Greek debt default 'not a disaster' if €110bn rescue fails
Bond yields increase again after comments by German minister
A GREEK debt restructuring "would not be a disaster" and Germany would back a voluntary effort to ease the struggling euro member's payment terms, Deputy Foreign Minister Werner Hoyer said.
The euro and Greek bonds fell after his comments. The remarks by Mr Hoyer were the most explicit by a European official showing a €110bn bailout for Greece may fail to prevent the first default by a euro country. His message contrasts with Greek Prime Minister George Papandreou's pledge to avoid a restructuring.
Greece has "done a tremendous job in reforming the country," Mr Hoyer, who is minister for European affairs, said in an interview in Berlin.
"Whether all this is enough, whether the results will be there soon enough, is a different question. We are looking at the economic developments, the fiscal developments in Greece and we are worried."
Bonds of Europe's most indebted nations fell for a third day after a Moody's Investors Service downgrade of Ireland to the lowest investment grade and Mr Hoyer's comments. The yield on 10-year Greek debt jumped 55 basis points to 13.83 percent
"A haircut or a restructuring of the debt would not be a disaster," said Mr Hoyer, a member of the Free Democratic Party, junior partner in Chancellor Angela Merkel's government.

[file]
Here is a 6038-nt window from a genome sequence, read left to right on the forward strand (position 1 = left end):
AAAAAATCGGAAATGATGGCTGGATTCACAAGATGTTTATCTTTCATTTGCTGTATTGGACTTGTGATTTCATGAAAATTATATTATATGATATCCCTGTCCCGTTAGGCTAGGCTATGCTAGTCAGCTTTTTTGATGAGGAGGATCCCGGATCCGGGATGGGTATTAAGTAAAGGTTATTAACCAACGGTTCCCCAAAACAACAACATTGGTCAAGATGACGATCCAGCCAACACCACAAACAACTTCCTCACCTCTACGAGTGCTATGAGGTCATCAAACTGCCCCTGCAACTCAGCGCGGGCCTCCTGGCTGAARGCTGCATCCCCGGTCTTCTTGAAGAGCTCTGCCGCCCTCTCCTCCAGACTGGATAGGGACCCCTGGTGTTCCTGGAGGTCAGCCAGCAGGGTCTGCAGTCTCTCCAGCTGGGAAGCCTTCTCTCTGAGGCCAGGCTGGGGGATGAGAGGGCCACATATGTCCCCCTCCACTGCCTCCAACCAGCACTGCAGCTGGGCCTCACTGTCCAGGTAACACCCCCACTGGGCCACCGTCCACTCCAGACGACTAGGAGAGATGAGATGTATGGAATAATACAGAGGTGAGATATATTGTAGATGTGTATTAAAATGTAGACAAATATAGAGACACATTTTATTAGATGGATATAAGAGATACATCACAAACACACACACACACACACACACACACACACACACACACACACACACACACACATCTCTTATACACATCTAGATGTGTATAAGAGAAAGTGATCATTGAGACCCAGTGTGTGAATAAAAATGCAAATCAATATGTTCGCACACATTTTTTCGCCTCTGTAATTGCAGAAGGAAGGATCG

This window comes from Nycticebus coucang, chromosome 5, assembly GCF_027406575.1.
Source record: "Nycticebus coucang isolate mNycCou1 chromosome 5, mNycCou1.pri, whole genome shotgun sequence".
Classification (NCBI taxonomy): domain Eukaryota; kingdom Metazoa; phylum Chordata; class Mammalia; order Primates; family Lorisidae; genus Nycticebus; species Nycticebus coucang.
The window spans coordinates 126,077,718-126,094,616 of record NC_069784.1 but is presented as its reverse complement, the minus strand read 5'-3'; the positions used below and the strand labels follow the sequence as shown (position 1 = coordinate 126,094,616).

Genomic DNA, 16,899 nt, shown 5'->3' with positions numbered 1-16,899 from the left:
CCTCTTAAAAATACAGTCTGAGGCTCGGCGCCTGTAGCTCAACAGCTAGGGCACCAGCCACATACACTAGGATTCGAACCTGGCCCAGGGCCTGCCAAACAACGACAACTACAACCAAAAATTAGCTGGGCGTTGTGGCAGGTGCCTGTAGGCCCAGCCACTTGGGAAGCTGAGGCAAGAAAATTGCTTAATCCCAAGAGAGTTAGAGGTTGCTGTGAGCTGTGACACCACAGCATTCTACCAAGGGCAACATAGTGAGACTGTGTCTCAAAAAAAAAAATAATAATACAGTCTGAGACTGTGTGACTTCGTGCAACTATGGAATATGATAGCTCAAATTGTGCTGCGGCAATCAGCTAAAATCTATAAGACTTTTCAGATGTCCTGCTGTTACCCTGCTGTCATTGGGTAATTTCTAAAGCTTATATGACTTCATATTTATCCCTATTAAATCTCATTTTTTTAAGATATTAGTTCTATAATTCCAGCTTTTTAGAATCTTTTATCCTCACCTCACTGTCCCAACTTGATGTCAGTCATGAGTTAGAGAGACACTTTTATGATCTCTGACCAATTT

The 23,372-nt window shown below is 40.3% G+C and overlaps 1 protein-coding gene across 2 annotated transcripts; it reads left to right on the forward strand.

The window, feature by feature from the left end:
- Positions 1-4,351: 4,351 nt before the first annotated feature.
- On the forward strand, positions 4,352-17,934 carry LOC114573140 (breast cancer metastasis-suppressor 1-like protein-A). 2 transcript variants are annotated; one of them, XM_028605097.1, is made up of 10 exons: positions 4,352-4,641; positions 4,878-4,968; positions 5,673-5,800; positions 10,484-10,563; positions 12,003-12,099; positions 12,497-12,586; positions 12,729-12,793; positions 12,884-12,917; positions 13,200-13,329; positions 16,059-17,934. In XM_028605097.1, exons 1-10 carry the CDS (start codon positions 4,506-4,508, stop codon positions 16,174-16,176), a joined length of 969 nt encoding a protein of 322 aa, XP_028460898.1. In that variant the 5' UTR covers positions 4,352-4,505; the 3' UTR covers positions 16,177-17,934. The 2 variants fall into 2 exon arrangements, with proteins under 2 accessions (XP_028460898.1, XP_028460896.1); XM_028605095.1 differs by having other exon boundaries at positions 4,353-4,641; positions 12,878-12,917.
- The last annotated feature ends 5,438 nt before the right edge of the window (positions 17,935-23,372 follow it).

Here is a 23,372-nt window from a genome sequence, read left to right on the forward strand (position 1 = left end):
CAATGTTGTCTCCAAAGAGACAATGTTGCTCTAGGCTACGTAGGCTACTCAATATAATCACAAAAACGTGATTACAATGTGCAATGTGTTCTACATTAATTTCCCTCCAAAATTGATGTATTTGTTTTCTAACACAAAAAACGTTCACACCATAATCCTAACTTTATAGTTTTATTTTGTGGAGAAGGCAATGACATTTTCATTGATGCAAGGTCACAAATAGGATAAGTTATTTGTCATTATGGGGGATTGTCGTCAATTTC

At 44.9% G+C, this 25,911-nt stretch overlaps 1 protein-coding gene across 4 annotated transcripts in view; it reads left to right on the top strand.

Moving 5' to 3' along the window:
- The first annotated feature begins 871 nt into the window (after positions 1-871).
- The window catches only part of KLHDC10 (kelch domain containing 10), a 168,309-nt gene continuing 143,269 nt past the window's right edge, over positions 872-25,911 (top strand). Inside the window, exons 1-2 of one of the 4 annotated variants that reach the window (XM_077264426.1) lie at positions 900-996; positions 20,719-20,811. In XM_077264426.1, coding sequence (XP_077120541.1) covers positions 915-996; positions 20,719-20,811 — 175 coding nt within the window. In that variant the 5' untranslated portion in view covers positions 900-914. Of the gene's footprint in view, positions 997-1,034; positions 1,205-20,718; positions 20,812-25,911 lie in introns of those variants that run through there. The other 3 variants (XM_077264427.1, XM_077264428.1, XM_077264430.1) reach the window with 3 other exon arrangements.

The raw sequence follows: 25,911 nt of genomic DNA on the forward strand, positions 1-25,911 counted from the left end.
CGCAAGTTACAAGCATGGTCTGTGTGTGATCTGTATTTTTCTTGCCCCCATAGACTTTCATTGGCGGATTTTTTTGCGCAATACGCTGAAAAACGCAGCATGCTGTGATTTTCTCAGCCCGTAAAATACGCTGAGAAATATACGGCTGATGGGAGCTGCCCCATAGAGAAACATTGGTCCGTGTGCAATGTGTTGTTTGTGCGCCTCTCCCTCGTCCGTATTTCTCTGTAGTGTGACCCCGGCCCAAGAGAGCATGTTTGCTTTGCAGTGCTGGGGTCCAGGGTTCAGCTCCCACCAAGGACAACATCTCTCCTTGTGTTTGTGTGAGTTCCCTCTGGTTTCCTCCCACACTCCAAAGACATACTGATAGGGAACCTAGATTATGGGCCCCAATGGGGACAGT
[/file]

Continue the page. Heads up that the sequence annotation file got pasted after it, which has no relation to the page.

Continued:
"If Greece's creditors agreed that talks with the Greek government would be helpful toward a restructuring of the debt, then of course this would be supported by us."
German Finance Minister Wolfgang Schaeuble yesterday sought to retreat from comments in an interview published yesterday in the German newspaper 'Die Welt' suggesting Greece may have to seek a debt restructuring.
"The conclusions from it are somewhat misguided," Mr Schaeuble told reporters in Washington, when asked whether he was suggesting Greece needed to restructure a debt load of about €300bn.
"This is part of a gambit in negotiations with the others," he said. "The German message is: Don't count on us to add more money."
The questions over Greek finances came as Mr Papandreou's government promised to step up efforts to cut the budget deficit, outlining €26bn in new austerity measures and €50bn in asset sales.
European Union Economic and Monetary Affairs Commissioner Olli Rehn said a debt restructuring in the euro region could cause a "chain reaction through the banking sector," calling the environment still "fragile."
ECB vice-president Vitor Constancio said that he doesn't see a threat of a default in Greece or Ireland. "I don't think any restructuring is really justified. We have to stick with programmes that are now in place both for Greece and Ireland and very soon also for Portugal."
With two-year Greek yields rising to 18.5pc, investors are anticipating they're not going to be repaid in full and on time.
"The issue of Greece is not whether there will be debt restructuring, but when it will be done," Nouriel Roubini, the economist who predicted the global financial crisis, said at a conference in Kazakhstan.